Among the community of nations, the United States often stands as an outlier. It numbers among the three countries without the metric system and now finds itself in a similarly small group in rejecting the Paris Agreement on climate change.
When it comes to allowing direct-to-consumer advertising (DTCA) of pharmaceuticals, however, the United States finds itself in even sparser company, along with only New Zealand. Unsurprisingly, DTCA is controversial, with proponents arguing for its ability to increase patient engagement with health topics, while opponents fear that it misleads consumers and causes over-utilization. This study brings more evidence into that debate by investigating how DTCA for statins in the 75 largest designated market areas in the United States affects statin use.
The main finding was an association between DTCA and an increase in sales and dispensing of statins. Why does this matter? After all, presumably pharmaceutical companies would not engage in DTCA if it didn’t increase their sales. Interpreting whether increased statin utilization is good or bad, however, requires agreement about who should be on statins, which current guidelines lack.
Beyond proving that advertising works, the study also found a stronger effect between DTCA and statin refill rates than new prescriptions. If it is assumed that those patients getting refills are on statins for an appropriate indication, than this offers support for the potential of DTCA to improve patient adherence. Another fascinating finding was a link connecting DTCA to an increased rate of high cholesterol-related outpatient visits for adults 18-45 years old, but not among those 46-65 years old. This can be interpreted different ways. Young adults may be an underserved group that benefit from increased engagement with the health care system. Conversely, it may be that these visits represent over-utilization by a healthy population.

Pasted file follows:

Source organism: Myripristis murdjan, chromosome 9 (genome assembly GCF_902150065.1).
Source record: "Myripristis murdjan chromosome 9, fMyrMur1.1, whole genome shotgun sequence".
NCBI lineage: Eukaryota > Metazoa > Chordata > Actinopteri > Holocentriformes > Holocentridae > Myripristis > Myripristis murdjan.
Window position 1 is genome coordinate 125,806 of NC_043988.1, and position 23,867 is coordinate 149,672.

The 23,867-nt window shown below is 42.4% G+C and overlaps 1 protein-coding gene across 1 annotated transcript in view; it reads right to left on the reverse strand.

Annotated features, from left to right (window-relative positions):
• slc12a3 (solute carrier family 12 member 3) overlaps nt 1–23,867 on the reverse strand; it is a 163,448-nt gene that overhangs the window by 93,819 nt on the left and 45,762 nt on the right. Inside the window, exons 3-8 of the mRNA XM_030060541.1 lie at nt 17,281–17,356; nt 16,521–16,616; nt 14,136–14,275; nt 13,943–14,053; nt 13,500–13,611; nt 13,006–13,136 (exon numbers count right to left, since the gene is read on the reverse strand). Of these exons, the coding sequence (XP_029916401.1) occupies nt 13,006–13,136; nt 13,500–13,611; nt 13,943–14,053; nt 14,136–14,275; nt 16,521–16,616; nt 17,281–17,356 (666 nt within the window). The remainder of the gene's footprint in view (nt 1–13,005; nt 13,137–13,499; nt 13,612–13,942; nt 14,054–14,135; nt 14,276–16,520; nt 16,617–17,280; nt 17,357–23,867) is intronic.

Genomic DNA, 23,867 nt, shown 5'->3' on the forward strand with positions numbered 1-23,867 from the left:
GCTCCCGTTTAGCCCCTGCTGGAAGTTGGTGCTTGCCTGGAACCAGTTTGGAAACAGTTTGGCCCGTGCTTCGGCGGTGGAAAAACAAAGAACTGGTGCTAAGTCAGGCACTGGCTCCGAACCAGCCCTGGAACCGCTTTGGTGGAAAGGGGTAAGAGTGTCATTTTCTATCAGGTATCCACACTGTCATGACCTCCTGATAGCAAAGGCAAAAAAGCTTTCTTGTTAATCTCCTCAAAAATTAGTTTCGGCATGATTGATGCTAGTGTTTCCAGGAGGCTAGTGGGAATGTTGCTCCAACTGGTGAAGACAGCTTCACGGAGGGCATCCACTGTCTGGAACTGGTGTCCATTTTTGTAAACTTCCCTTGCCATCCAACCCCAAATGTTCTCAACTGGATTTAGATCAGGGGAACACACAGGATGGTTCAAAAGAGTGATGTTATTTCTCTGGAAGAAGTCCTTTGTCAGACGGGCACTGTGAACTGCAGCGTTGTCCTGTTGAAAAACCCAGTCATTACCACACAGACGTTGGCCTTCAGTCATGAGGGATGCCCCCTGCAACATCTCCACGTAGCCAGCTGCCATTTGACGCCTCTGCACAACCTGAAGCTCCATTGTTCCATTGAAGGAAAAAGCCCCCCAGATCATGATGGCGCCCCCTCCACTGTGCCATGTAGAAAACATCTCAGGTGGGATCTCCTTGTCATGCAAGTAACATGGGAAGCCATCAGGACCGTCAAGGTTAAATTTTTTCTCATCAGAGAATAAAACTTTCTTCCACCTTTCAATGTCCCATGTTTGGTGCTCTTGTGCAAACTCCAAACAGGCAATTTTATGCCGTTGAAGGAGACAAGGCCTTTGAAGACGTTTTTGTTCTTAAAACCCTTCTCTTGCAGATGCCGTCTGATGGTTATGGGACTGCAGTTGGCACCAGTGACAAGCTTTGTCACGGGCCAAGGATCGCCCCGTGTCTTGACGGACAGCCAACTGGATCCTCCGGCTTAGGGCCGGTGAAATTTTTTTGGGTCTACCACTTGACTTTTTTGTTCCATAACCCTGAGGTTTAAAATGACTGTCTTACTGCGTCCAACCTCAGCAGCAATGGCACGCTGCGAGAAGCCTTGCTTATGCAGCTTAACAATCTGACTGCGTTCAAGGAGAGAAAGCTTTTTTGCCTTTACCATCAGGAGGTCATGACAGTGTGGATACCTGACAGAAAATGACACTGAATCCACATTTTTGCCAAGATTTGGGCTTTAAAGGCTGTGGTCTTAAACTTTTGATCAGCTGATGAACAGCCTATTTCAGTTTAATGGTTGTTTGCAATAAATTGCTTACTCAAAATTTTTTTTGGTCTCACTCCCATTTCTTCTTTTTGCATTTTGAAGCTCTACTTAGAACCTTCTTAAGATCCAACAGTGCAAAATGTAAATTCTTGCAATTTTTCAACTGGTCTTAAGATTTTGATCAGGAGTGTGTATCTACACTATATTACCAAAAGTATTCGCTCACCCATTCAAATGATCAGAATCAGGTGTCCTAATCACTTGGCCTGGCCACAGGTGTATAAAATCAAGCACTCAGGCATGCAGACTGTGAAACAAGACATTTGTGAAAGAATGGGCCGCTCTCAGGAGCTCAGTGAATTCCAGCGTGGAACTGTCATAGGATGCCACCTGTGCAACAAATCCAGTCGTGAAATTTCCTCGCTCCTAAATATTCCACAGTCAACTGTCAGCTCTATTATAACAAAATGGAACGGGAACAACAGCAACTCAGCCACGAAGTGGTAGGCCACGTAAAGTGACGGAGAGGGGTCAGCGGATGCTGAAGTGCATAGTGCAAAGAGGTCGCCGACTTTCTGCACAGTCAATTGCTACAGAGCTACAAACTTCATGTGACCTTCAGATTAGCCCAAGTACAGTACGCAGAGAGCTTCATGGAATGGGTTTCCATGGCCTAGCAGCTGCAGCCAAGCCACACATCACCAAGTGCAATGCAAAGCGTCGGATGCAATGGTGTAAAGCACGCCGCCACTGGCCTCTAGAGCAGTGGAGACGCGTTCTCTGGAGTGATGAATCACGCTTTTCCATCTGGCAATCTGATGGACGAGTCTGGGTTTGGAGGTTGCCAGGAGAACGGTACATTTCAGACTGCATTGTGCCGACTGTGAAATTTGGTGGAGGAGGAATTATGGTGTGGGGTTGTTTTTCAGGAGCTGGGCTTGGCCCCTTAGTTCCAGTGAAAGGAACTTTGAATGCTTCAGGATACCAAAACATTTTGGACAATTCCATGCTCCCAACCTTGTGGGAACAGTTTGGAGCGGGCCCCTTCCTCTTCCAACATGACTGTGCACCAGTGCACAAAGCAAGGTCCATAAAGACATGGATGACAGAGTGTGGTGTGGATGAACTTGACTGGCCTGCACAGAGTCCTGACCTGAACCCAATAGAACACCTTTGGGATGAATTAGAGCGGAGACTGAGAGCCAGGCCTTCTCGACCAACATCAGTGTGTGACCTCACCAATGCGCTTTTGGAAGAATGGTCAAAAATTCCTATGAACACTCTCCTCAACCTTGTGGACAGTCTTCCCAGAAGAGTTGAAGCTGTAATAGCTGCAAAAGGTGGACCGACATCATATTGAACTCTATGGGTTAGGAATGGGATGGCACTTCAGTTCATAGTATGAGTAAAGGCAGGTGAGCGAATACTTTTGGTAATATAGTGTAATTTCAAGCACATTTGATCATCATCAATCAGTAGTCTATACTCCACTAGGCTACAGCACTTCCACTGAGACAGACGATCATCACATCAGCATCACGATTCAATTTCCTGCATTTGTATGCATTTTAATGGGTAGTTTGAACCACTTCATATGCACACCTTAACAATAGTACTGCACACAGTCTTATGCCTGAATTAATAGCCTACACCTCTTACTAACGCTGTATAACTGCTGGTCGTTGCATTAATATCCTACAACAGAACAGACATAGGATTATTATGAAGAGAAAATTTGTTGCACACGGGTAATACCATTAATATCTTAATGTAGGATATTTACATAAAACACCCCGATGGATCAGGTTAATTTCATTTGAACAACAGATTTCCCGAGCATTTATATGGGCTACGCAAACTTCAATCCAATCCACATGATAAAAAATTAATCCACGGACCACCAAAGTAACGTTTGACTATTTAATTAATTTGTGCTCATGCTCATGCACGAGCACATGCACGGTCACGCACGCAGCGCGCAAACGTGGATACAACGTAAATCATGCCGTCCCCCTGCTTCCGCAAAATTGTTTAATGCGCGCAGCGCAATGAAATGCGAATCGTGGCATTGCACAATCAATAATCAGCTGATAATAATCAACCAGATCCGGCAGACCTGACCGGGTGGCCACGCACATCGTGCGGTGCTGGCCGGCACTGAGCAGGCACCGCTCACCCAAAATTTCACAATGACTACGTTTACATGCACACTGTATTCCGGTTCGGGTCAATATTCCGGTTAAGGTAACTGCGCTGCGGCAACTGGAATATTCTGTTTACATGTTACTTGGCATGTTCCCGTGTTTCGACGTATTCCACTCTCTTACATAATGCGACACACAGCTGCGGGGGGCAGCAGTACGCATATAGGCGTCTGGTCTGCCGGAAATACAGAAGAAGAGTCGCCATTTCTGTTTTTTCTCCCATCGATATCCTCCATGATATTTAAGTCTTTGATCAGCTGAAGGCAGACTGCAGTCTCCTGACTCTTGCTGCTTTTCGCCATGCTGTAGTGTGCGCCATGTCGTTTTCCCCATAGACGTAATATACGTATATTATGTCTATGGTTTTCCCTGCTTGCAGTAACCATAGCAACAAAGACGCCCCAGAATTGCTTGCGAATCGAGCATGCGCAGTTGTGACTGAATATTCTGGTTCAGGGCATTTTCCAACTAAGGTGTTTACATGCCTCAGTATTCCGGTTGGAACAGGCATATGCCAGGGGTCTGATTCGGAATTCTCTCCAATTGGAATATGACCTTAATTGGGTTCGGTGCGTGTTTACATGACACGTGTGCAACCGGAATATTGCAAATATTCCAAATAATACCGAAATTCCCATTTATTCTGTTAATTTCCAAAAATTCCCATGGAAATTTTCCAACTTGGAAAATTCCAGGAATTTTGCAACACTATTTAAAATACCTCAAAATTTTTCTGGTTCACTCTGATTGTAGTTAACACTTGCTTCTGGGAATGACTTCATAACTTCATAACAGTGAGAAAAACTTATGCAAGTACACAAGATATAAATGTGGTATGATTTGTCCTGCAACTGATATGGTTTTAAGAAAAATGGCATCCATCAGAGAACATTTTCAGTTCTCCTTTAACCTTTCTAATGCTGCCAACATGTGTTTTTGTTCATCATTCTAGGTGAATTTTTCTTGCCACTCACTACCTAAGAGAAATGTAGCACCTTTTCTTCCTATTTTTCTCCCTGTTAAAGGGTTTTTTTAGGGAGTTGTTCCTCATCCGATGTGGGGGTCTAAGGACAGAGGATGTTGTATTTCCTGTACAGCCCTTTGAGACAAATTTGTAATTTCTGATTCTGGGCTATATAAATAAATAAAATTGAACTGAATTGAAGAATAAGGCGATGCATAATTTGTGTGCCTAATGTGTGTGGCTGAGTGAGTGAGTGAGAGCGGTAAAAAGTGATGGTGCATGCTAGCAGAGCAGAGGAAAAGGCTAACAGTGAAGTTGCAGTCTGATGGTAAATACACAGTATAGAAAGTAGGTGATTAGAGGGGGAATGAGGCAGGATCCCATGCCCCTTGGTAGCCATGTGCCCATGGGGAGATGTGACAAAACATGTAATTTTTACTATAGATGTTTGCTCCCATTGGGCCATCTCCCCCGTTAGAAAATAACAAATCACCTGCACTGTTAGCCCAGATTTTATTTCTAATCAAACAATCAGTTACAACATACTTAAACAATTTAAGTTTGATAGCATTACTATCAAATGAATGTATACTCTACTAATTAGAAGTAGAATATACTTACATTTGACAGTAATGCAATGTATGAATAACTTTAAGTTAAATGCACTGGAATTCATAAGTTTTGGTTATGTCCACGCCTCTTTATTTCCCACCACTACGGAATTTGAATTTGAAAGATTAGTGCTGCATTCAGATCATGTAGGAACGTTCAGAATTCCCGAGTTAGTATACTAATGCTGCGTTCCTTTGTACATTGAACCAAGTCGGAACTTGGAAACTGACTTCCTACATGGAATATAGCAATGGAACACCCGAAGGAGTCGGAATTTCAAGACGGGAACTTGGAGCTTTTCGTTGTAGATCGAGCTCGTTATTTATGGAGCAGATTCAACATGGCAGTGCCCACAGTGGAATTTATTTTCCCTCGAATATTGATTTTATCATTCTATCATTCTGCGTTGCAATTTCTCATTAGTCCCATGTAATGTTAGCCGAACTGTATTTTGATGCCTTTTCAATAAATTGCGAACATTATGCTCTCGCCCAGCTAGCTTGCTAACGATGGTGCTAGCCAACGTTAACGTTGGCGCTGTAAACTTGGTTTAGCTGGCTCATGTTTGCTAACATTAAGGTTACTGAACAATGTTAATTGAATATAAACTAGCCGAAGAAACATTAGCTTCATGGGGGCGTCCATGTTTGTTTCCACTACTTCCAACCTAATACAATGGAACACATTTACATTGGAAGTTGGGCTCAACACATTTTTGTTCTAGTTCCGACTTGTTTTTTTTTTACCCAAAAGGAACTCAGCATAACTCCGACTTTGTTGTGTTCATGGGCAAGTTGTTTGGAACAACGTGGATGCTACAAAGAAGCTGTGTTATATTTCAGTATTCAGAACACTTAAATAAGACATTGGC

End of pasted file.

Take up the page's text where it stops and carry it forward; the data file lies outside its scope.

Evidence doesn’t simply make evidence-based policy; it has to be interpreted. Although this study provides some tantalizing results, its impact on policymakers might be lost in translation.
commentary by Matthew Stampfl
Importance: The value of direct-to-consumer advertising (DTCA) of prescription drugs is widely debated, as is the effect of DTCA on prescription sales and health care utilization.
Objective: We examined the association between DTCA intensity for statin medications and prescription sales and cholesterol-related health care utilization.
Design, Setting, and Participants: We conducted an ecological study for 75 designated market areas from 2005 to 2009 in the United States using linked data regarding televised DTCA volume, non-DTCA marketing and promotion, retail, mail order and long-term care prescription drug sales, prescription drug and ambulatory care health care utilization, and contextual factors such as health care density and socioeconomic status. Main outcomes and measures were volume of sales, number of dispensed prescriptions, and high cholesterol-related outpatient visits. Analyses were conducted in 2016.
Results: The intensity of rosuvastatin and atorvastatin ad exposures per household varied substantially across designated market areas. After adjustment for socioeconomic, demographic, and clinical characteristics, each 100-unit increase in advertisement viewership was associated with a 2.22% [95% confidence interval (CI), 0.30%–4.19%] increase in statin sales. Similar patterns were observed between DTCA and statin dispensing among the commercially insured. DTCA was associated with increases in high cholesterol-related outpatient visits among adults 18–45 years of age (3.15% increase in visits per 100-unit increase in viewership, 95% CI, 0.98%–5.37%) but not among those 46–65 years of age (0.51%, 95% CI, 1.49% to 2.55%).
Conclusion: DTCA for statins is associated with increases in statin utilization and hyperlipidemia-related outpatient visits, especially for young adults.
PMID: 28598891 Chang, HY, et al. Med Care. Epub; 2017 Jun 8